The following excerpts are from Knowles, David; Bare Ruined Choirs: the dissolution of the English monasteries, pp. __-223.
“These considerations [of the historic, charitable role of monasteries], and others more detailed and subtle, were set out in unforgettable phrases by Robert Aske at his examination six months later [ ] When he wrote, Aske was a prisoner with no hope of life. He had nothing to gain and it may have seemed to him that he had much to lose from a frank exposition of his feelings in the previous autumn . . .
With the departure of the visitors in the autumn and winter of 1535-6 there began, for such of the monasteries as were not liable to suppression under the Act of 1536, a short periof of three to four years that my truly be called the last phase of their existence. Though their ultimate fate was still uncertain, they could have had few illusions as to the change in their condition. Any hopes that the inmates may have cherised of permanent survival became more and more forlorn with every new political event; domestic authority was impaired; sincere and sensitive spirits must have been assailed of every kind of doubt and despondency . . . The visitation coming as the climax of a series of harassing demands, had shown conclusively, even brutally that the royal supremacy was not a matter of words alone. Their independence, their freedom of manoevure, was gone for ever. . . .
Here, however, the abbotts had to do with an essential part of Cromwell’s technique, and met with no satisafaction. Taking no interest whatever in the spiritual well-being of the monasteries, he wished his grip to be felt throughout the community and . . . consistently used unsatisfactory or disgruntled subjects both as informers and as agitators, to bring about the downfall of an abbot or the surrender of a house. A number of letters of complaint rom such men survive, particularly from the months immediately following the visitation. They . . . have been preserved in particular abundance in connection with a group of houses in the region between the Cotswolds and the Malvern hills. The monasteries concerned are Winchcombe, Evesham, Pershore and Worcester; three of the four were seen as homes of energy in the late Old English monastic world. . .
Winchcombe had lost only three years previously the most distinguished abbot of its history, but there is no evidence that Richard Kidderminster had set any stamp upon the community . . . Cromwell, it would seem, had some personal connection with Winchcombe, for he is found staying there in the first days of August when the king lay nearby in Gloucestershire and he was on the point of launching the great visitation of the monasteries. . . Three weeks later one of the monks, John Placid, writes [to Cromwell that he] “is troubled . . about certain ceremonies which exalt the bishop of Rome, and wishes for powers to confiscate books dealing with the pope . . .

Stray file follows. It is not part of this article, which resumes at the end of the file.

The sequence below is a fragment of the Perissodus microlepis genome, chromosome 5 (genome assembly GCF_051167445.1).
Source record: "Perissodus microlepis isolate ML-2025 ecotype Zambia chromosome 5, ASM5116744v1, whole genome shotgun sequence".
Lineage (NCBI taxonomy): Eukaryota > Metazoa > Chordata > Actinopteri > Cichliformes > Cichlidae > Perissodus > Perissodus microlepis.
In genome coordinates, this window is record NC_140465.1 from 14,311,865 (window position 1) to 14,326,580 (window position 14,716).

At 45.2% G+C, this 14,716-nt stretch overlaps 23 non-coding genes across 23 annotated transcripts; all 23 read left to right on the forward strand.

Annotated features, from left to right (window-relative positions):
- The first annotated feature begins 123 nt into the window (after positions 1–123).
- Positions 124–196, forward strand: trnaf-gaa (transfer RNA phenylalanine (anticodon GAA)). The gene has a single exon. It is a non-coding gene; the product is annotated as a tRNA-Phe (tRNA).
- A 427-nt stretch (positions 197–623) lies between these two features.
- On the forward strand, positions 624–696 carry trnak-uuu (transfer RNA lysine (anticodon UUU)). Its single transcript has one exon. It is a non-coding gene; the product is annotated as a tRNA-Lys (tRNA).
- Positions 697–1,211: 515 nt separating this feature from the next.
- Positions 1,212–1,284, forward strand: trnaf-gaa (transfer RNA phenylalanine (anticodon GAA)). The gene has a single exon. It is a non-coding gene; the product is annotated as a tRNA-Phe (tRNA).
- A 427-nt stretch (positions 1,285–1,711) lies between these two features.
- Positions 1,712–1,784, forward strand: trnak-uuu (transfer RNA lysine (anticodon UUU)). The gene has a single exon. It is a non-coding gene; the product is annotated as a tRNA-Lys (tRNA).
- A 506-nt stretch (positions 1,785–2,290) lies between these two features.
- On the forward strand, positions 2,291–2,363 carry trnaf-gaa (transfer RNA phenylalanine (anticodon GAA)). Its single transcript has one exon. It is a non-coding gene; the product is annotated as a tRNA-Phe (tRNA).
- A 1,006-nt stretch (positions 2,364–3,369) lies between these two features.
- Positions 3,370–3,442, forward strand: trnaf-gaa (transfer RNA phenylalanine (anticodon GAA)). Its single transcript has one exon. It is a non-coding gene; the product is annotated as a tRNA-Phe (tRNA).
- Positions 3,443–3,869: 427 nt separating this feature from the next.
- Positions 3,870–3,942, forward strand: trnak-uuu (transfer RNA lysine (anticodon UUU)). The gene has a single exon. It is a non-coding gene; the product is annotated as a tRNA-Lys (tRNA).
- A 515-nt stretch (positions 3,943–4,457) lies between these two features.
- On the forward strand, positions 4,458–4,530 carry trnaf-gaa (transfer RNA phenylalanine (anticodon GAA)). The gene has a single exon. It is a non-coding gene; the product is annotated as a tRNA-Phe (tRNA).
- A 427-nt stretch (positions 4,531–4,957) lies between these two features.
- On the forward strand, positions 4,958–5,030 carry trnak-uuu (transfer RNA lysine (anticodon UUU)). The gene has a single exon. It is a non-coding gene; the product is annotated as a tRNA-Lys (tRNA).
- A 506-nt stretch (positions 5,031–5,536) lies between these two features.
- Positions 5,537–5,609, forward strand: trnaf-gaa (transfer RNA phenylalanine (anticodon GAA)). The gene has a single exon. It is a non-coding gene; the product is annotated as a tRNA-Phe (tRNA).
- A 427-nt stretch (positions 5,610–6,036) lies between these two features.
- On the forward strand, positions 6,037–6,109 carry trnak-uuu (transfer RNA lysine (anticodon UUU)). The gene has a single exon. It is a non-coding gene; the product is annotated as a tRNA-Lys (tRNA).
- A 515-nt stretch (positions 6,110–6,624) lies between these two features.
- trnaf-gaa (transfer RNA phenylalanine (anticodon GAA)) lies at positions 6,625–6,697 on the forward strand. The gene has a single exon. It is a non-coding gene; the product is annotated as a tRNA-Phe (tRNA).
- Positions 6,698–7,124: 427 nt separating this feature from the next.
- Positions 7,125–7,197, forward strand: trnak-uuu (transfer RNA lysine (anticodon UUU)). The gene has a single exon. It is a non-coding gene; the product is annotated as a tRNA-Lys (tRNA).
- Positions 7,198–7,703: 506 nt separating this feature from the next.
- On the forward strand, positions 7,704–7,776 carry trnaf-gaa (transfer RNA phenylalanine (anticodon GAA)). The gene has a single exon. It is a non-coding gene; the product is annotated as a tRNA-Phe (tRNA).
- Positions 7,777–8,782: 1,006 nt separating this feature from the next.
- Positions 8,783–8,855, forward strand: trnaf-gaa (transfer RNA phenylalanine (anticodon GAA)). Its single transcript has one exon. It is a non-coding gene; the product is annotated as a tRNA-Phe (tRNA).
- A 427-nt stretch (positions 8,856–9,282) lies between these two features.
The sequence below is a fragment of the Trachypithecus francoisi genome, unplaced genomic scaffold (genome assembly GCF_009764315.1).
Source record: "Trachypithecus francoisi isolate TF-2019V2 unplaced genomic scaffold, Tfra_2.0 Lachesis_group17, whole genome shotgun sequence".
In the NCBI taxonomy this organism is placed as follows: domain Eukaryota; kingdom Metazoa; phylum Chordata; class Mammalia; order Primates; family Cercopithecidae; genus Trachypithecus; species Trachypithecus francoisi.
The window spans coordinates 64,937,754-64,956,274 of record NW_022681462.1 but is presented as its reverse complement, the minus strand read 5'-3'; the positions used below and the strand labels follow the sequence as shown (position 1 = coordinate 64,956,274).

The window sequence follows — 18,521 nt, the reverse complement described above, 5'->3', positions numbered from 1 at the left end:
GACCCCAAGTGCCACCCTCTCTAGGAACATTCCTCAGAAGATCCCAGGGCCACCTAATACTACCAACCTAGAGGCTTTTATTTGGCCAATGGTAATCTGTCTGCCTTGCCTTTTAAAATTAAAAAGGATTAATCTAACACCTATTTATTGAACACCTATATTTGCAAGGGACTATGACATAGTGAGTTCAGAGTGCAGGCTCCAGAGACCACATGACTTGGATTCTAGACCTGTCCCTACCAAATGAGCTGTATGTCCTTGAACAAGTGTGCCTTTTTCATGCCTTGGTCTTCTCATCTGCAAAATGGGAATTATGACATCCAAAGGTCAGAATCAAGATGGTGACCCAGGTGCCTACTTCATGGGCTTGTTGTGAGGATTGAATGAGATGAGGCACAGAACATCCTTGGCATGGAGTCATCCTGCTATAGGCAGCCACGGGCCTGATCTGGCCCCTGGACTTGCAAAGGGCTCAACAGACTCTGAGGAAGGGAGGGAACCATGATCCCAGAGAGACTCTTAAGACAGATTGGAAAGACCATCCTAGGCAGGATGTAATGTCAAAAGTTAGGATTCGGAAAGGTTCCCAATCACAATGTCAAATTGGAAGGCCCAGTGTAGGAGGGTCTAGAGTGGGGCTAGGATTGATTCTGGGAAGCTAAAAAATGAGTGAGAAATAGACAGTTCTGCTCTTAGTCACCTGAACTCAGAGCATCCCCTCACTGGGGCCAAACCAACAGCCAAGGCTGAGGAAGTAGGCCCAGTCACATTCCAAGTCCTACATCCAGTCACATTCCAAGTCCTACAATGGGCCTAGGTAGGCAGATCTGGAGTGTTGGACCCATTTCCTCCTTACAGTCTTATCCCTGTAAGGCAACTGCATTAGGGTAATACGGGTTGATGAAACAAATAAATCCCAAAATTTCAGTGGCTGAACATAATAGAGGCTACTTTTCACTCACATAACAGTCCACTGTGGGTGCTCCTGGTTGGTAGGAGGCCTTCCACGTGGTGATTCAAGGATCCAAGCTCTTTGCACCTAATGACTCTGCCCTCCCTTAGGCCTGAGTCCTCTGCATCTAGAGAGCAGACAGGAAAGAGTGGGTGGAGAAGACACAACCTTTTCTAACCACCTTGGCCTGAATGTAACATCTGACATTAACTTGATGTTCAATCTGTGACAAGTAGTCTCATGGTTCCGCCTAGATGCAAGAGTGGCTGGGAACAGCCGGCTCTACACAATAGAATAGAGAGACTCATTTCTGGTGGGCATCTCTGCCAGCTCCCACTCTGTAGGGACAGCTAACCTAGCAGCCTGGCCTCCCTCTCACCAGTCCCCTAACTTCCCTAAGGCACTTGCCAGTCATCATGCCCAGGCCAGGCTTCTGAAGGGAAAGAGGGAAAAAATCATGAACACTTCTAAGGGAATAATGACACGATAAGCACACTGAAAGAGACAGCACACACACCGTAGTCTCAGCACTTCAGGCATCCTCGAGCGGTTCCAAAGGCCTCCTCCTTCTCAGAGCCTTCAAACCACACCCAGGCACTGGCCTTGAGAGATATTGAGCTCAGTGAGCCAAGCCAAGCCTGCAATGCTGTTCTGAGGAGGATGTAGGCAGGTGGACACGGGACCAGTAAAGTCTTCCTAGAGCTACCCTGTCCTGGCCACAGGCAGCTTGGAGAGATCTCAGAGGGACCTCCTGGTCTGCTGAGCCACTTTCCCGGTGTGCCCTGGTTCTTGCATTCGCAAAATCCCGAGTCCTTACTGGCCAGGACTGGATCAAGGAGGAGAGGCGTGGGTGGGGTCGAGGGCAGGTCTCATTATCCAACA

At about the same time Crowell was hearing from another Winchcombe gospeller, one Anthony Saunders, whom he had appointed ‘pastor’ in the little town to ‘set forth the King’s title and pluck down the great whore of Rome’. “I have small favour and assistance amongst the pharisaical papists’, writes Saunders. He is preaching justification by faith alone, and in consequence the neighbouring abbot of Hailes has set up to preach against him ‘a greate Golyas, a sotle Dunys man’.
Nor do the monks appreciate his efforts; they come later to his sermons because ‘they set so much by their Popish services’. With such an entourage the abbot was sure to be in trouble whether he enforced or relaxed discipline.
From Litzenberger, Caroline, The English Reformation and the Laity: Gloucestershire, 1540-1580 (Cambridge Studies in Early Modern British History). From the introductory chapter subtitled “Gloucestershire in the 1530s”:
“Whereas, the Protestantism espoused by William Tyndale, William Tracy and James Baynham in the 15o2 and early in the 1530s had been at variance with the official religious policies of the Crown, those policies had changed by the mid-1530s as a result of the break with Rome and the ascendancy of supporters of reform to positions of power at court. The shift in policy was first clearly felt in Gloucestershire with the elevation of the reformer, Hugh Latimer, to be bishop of Worcester in 1535. Latimer had gained notoriety for his preaching in nearby Bristol and Exeter, as well as in London at Paul’s Cross and at court. . .
“[S]in 1497 the Crown had used the see of Worcester to support its representative to the Papcy, and, as a result, had awarded the bishopric to a series of Italians, none of whom ever came to England. . . However, once the Crown began to promulgate new policies, it needed someone in residence to implement and enforce them.
“Following his elevantion to the episcopate, Latimer immediately began to promote his beliefs within the diocese through his own sermons and his patronage of other preachers, three of whom, James Ashe, Anthony Saunders and Hugh Williams alias Rawlyns, held livings in GLoucestership . . Saunders had been appointed rector of Winchcombe by Cromwell sometimes before November 1534.
“Meanwhile Anthony Saunders was having trouble at Winchcombe. Not only was he one of Latimer’s licensed preachers, he had also been sent to his new cure with explicit instructions from Cromwell ‘to preach the word of God and read it to the monks’. However, both the size of the parish and the opposition of the abbot were impeding his efforts . . . The abbot seems to have seen Saunders’s preaching as having crossed the line into heresy, rather than just supporting the new official religion . . .